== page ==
Portable computers are dominated by their displays; this has been true since the Osborne 40 lb ‘portable computer’ that came out in the 1980s, and is still true today – though current laptop displays make that 320 x 240 pixel green screen CRT look like the dinosaur it is.
Display technology for laptops is still advancing; the screens are getting higher resolution, they’re getting brighter, and they’re using less power. In the last two years, compact fluorescent backlights have been largely replaced with LED backlights, and there are now initiatives out there to make digital backlighting more responsive – being able to set the intensity of the backlight to any of 256 brightness settings on a pixel by pixel basis promises a revolution in contrast ratios and power management.
However, the most exciting laptop display technology to come out might be the OLED laptop. OLEDs (or Organic Light Emitting Diodes) won’t need a backlight at all, the actual pixels will emit light when activated. They also promise the same contrast benefits of the dynamic LED backlighting displays, and smaller, tunable pixel sizes, giving faster response speeds and lower power consumption.
How important a consideration is power consumption for an OLED laptop? Well, every laptop manufacturer is trying to hit the sweet spot between performance, battery life, weight, and cost. Right now, the leader in that area is Intel, with its Atom and ULV series of notebook processors, which have taken the average watts needed for the CPU and slashed them by about two thirds to three quarters.
Later this year, Intel plans to do the same with its onboard graphics chipsets, furthering the battery life gain while reducing costs for manufacturing. All of this is well and good – but the CPU and graphics controllers are less than a quarter of the amount of power that a laptop display needs, and this is where OLED laptops are going to shine. (Increased battery life is one of the reasons why OLED displays are making their presence known in things other than laptops – like camcorders, cell phones and video players).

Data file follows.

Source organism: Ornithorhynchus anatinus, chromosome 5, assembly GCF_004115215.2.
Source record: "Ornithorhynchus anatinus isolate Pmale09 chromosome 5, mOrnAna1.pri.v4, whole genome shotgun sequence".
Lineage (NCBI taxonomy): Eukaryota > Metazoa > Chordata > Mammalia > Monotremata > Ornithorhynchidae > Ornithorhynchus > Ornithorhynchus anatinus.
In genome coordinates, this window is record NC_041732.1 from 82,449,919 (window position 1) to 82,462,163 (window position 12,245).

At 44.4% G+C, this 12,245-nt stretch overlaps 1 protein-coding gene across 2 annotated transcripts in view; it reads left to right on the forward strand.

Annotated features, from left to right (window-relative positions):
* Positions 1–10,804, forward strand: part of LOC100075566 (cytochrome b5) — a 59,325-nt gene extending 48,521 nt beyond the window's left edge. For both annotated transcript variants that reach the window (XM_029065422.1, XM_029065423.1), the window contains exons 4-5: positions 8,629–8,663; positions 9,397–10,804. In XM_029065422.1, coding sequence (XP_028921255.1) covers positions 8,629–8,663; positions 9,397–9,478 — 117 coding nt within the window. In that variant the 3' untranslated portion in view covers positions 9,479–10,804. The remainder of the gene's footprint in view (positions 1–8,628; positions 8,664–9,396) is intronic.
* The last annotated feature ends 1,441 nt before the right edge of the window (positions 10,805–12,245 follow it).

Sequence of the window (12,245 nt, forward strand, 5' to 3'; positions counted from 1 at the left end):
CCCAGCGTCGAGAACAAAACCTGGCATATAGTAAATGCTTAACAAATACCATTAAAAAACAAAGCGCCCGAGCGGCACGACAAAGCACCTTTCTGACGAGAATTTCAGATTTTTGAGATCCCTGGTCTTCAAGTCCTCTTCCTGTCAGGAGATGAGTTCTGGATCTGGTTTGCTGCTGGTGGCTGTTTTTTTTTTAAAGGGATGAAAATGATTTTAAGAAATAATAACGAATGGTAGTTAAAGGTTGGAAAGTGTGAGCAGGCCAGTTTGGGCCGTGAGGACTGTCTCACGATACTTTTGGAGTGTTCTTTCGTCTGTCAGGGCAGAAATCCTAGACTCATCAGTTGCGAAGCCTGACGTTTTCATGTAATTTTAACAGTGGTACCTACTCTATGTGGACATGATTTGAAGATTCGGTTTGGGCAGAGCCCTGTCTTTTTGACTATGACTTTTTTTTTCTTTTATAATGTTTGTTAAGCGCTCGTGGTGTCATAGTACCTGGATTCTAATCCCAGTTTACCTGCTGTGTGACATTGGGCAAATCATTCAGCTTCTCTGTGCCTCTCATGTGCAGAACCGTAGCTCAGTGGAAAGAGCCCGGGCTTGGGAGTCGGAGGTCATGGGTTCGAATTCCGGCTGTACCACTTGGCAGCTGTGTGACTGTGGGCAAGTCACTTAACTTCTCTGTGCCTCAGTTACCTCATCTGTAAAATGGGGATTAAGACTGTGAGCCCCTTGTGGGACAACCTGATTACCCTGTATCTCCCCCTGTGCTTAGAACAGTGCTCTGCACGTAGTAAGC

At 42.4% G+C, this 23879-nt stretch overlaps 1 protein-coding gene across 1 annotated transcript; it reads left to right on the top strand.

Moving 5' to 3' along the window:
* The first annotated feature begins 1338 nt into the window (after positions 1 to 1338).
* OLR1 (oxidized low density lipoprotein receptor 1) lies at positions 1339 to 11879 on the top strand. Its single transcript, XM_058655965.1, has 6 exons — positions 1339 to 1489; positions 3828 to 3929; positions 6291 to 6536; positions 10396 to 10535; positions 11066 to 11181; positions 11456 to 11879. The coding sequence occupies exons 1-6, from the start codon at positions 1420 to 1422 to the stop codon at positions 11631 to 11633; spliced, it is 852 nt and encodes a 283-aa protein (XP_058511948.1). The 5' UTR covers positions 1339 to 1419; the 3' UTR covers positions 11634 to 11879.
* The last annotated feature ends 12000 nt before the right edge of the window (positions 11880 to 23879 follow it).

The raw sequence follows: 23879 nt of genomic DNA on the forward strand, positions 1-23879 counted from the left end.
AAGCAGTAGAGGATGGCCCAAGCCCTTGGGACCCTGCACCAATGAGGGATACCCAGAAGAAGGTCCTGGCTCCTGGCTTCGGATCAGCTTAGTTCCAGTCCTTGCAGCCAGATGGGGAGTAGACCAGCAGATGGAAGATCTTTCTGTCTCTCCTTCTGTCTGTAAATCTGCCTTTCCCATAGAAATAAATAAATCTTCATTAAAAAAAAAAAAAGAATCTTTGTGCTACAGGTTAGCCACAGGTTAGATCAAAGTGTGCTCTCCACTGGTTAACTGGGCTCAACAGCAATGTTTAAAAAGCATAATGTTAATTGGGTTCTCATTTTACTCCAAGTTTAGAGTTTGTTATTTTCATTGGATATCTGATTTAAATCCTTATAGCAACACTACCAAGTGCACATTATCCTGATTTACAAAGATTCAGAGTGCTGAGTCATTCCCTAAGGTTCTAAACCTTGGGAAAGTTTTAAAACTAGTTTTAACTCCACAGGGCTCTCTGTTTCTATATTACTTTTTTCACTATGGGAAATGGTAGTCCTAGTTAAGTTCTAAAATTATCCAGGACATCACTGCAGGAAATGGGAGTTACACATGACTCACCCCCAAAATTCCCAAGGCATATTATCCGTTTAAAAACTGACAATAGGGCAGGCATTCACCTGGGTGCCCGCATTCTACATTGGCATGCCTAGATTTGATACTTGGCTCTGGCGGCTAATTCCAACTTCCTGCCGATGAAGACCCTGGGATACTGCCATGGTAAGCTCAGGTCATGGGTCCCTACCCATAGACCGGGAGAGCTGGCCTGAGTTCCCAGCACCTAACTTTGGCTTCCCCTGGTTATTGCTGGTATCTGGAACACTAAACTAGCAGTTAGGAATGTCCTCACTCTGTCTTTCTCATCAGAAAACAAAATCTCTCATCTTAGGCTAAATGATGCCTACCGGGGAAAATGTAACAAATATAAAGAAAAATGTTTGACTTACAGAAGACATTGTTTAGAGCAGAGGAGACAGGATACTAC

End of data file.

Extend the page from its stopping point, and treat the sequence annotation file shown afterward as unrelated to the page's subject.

Currently, OLED displays are in their infancy; OLED laptops as they currently exist are primarily demonstration models, and there’s not a lot of direct hands on usage data on them. One of the barriers to entry for an OLED laptop display is that OLED displays don’t last as long as traditional displays do; they start to have problems after 2,000 hours of operation, which would be somewhere around 10 to 15 months of usual use. All of the major OLED vendors are trying to solve this problem, because the display technology promises better contrast ratios and about a 50% reduction in power draw.
Once that problem is solved, expect OLED displays to supplant the current LCD+backlight displays in short order, with a complete transition in the market place in about five to six months.